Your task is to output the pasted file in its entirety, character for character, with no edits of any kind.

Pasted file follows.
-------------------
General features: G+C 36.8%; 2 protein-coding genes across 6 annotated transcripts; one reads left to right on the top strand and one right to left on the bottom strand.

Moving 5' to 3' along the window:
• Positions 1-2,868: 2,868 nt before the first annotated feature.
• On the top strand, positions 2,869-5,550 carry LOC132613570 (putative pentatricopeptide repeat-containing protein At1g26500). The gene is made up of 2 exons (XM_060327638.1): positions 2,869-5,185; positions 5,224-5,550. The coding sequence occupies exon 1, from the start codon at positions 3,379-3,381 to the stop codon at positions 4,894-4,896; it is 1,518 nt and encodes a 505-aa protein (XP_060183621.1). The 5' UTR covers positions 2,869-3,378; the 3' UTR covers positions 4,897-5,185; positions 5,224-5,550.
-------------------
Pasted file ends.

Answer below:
General features: G+C 36.8%; 2 protein-coding genes across 6 annotated transcripts; one reads left to right on the top strand and one right to left on the bottom strand.

Moving 5' to 3' along the window:
• Positions 1-2,868: 2,868 nt before the first annotated feature.
• On the top strand, positions 2,869-5,550 carry LOC132613570 (putative pentatricopeptide repeat-containing protein At1g26500). The gene is made up of 2 exons (XM_060327638.1): positions 2,869-5,185; positions 5,224-5,550. The coding sequence occupies exon 1, from the start codon at positions 3,379-3,381 to the stop codon at positions 4,894-4,896; it is 1,518 nt and encodes a 505-aa protein (XP_060183621.1). The 5' UTR covers positions 2,869-3,378; the 3' UTR covers positions 4,897-5,185; positions 5,224-5,550.